Wednesday, August 05, 2015
The Duffy Trial: Has Stephen Harper Shot Himself in the Foot?
Should Mike Duffy demand that Stephen Harper be called as a witness at his trial which resumes next week, Harper would normally be able to invoke parliamentary privilege to avoid having to testify.
But because of his decision to extend the length of the election campaign it seems Great Leader may have shot himself in the foot.
By scuttling his own parliamentary privilege.
An unintended consequence of the exceedingly long election campaign of 78 days is that MPs’ parliamentary privilege will expire during the writ period.
In 2004, the Ontario Court of Appeal found that this special privilege granted sitting MPs extends 40 days after parliament is dissolved and for an additional 40 days before the next session begins.
Normally, that more than covers the usual 37-day writ period. But in Election 2015, that privilege will expire at the mid-way point of the campaign, on September 11, 2015.
Which means that should Nigel Wright raise any doubts about Harper's claim that he knew nothing about the deal to keep Duffy quiet, Great Leader could be summoned to help clear up the matter.
And if he doesn't, spend the last few weeks explaining why he's afraid to testify.
Which I think we all agree would be poetic justice.
He extended the campaign to try to ruin his opponents.
Only to end up ruining himself...
You know some people in this country still call Stephen Harper a political genius.
But I think he's just a Con artist whose day of justice is still to come...
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Labels: Election 2015, Mike Duffy, Mike Duffy Trial, Stephen Harper
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He's got some law changing scheme happening. Just wait.
Yes, it sure looks like Steve shot himself in the foot. By lengthening the writ, he has given time for the opposition, and even the main stream media (if they're up to the task), to examine the Duffy/Senate, economic and foreign policy debacles of the Harper Government in public. Political genius this ain't.
The Duffy affair is very strange in that he is charged with bribery but no one is charged with offering it. According to some reports both the receiver and giver could have been charged under Section 16 of the Parliament of Canada Act which states it is an offense to give or receive compensation for services rendered in relation to any bill, contract, controversy, accusation ........ before the Senate or the House of Commons or a committee of either house. The affair certainly fits the description of a controversy before the House of Commons and the money exchanged had the initial effect of diminishing the controversy at least until the source was discovered. Instead for some reason Duffy was charged under another section of the law that usually deals with government procurement and contractors and somehow this route allowed for bribery charges without a counter party. He has a reasonable chance of being found not guilty for this specific charge only. The only spanner is that Duffy might be out for revenge and some how lever the testimony beyond the specific section of the criminal code he is charged under. We can always hope but it is unlikely. Nothing more to see here, we did our job now move on and don't forget to vote for me and my tough on crime policies.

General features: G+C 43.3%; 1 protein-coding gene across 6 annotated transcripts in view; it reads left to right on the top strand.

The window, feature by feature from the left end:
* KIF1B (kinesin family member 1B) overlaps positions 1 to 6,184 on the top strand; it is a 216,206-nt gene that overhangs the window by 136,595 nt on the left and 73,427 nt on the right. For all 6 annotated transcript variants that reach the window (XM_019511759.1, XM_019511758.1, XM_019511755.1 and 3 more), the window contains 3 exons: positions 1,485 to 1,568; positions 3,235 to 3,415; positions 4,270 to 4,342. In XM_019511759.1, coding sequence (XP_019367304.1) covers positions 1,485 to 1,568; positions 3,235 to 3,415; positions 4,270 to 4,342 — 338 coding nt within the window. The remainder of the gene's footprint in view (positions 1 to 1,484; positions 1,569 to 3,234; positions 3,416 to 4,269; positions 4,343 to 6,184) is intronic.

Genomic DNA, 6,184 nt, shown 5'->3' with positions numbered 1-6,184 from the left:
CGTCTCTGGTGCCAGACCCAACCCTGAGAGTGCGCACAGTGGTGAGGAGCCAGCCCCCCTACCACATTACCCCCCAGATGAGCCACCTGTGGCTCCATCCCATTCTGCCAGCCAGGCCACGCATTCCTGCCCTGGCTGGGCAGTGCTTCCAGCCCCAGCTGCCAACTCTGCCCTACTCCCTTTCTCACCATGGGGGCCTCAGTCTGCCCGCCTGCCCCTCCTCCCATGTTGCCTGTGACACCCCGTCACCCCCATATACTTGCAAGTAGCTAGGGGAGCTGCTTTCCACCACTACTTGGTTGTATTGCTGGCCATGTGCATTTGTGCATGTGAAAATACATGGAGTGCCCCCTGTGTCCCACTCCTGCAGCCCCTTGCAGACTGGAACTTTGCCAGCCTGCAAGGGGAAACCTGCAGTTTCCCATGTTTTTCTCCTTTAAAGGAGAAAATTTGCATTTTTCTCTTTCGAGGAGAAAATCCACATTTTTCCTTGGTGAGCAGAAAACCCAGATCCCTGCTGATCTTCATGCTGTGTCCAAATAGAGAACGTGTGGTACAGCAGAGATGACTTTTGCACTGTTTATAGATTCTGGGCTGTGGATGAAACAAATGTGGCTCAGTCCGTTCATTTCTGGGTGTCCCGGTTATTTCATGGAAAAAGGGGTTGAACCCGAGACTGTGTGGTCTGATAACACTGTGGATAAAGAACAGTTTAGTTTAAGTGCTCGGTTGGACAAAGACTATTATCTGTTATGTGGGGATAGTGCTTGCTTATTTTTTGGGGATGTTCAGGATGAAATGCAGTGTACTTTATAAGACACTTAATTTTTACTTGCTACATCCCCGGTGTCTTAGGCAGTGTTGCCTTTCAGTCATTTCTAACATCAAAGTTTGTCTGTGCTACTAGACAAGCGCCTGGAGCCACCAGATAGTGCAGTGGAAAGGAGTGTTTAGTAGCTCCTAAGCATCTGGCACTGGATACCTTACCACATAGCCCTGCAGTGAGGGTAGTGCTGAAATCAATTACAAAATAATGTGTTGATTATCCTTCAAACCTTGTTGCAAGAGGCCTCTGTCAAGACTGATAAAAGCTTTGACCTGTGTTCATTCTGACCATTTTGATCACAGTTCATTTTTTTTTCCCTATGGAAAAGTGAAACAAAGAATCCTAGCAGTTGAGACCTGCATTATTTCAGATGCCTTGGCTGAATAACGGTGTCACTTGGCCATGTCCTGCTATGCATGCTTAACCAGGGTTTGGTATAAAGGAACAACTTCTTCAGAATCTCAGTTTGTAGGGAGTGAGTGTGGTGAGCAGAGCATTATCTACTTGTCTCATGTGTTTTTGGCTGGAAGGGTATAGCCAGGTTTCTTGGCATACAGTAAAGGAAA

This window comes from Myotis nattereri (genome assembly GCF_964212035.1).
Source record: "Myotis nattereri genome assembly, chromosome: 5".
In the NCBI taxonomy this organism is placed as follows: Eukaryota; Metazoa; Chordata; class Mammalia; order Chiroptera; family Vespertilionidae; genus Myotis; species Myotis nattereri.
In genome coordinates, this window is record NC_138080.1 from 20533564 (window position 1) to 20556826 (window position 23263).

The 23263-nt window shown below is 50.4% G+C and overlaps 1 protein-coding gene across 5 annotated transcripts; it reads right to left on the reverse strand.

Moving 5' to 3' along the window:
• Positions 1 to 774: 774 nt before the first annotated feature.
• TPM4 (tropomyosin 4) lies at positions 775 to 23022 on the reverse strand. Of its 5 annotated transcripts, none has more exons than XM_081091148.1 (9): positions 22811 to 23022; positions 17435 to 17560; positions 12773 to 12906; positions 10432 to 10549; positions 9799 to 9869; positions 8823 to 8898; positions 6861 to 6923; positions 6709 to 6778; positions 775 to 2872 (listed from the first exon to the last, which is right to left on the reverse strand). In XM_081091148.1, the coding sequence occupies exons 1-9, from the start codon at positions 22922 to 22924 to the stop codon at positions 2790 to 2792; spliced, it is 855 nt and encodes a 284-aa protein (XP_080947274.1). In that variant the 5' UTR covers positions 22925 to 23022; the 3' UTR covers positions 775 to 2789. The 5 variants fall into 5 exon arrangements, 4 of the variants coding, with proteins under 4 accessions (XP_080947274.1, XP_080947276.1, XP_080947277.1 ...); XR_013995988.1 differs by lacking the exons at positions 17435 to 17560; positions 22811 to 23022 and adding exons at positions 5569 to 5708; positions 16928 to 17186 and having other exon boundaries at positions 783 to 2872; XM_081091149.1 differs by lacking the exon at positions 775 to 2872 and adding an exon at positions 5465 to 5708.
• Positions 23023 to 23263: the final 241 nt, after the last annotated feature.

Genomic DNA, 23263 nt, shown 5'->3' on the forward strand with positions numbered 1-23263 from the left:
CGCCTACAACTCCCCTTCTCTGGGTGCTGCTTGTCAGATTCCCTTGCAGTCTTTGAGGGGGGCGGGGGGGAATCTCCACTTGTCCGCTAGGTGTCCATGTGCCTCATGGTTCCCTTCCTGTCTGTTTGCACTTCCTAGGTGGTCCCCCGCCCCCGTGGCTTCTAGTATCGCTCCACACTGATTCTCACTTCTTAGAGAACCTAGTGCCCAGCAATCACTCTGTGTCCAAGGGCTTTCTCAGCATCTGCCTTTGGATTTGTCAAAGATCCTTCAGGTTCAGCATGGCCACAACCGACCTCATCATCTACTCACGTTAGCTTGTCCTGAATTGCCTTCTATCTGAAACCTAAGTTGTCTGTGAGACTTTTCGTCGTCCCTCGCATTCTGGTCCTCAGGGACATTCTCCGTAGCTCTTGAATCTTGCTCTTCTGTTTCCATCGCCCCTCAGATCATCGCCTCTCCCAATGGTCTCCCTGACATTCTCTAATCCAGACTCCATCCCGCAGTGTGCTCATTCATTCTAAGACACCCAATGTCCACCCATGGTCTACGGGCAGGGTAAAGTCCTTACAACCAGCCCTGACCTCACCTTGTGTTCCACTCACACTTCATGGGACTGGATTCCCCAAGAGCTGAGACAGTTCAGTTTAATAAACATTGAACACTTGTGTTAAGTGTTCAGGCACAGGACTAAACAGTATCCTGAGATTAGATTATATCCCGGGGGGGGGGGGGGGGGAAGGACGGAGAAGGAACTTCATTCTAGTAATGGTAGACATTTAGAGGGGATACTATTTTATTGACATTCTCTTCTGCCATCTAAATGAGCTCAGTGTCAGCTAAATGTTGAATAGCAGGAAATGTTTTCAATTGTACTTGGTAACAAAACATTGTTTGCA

Nigel will be testifying from England. He has nothing to loose by helping his former employer.
We ought to remember how Nigel and Steve once were and could be once again. The election has not been decided or where Nigel and Steve's careers will go.
Nobody has yet explained to me how this man is travelling around. Does he get to use the PM plane when he is campaigning? And all the security at public expense? Or is he trying to hide it as government business and campaigning on the side? That would be a typical con trick but it doesn't fly.
The Con Party pays for all of the travel, etc. All non-essential government business is suspended during the campaign --therefore no largess, no government paid photo ops, etc.
I imagine his security is at government expense which seems reasonable.
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